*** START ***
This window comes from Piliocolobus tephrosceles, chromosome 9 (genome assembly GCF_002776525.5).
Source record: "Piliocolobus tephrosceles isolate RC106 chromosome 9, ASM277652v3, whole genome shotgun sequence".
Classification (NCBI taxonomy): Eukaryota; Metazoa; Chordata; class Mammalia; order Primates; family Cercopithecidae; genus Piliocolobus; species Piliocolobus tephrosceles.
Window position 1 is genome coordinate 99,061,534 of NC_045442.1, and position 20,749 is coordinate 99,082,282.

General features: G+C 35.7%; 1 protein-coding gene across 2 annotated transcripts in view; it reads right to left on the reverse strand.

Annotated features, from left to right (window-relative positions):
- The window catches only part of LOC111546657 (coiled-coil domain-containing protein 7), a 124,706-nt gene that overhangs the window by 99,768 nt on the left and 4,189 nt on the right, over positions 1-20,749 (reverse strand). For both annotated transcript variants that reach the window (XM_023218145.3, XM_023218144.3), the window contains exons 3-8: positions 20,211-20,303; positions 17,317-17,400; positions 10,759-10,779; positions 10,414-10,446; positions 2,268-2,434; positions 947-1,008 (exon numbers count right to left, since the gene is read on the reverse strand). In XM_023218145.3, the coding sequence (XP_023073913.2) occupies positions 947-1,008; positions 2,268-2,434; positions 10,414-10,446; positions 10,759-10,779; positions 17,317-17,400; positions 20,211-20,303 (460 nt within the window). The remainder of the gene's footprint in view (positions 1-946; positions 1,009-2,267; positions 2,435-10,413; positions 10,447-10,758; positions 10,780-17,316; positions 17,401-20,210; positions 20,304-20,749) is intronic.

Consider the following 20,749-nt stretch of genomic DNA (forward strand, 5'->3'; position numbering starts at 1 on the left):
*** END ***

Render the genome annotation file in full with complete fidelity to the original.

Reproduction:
This window comes from Piliocolobus tephrosceles, chromosome 9 (genome assembly GCF_002776525.5).
Source record: "Piliocolobus tephrosceles isolate RC106 chromosome 9, ASM277652v3, whole genome shotgun sequence".
Classification (NCBI taxonomy): Eukaryota; Metazoa; Chordata; class Mammalia; order Primates; family Cercopithecidae; genus Piliocolobus; species Piliocolobus tephrosceles.
Window position 1 is genome coordinate 99,061,534 of NC_045442.1, and position 20,749 is coordinate 99,082,282.

General features: G+C 35.7%; 1 protein-coding gene across 2 annotated transcripts in view; it reads right to left on the reverse strand.

Annotated features, from left to right (window-relative positions):
- The window catches only part of LOC111546657 (coiled-coil domain-containing protein 7), a 124,706-nt gene that overhangs the window by 99,768 nt on the left and 4,189 nt on the right, over positions 1-20,749 (reverse strand). For both annotated transcript variants that reach the window (XM_023218145.3, XM_023218144.3), the window contains exons 3-8: positions 20,211-20,303; positions 17,317-17,400; positions 10,759-10,779; positions 10,414-10,446; positions 2,268-2,434; positions 947-1,008 (exon numbers count right to left, since the gene is read on the reverse strand). In XM_023218145.3, the coding sequence (XP_023073913.2) occupies positions 947-1,008; positions 2,268-2,434; positions 10,414-10,446; positions 10,759-10,779; positions 17,317-17,400; positions 20,211-20,303 (460 nt within the window). The remainder of the gene's footprint in view (positions 1-946; positions 1,009-2,267; positions 2,435-10,413; positions 10,447-10,758; positions 10,780-17,316; positions 17,401-20,210; positions 20,304-20,749) is intronic.

Consider the following 20,749-nt stretch of genomic DNA (forward strand, 5'->3'; position numbering starts at 1 on the left):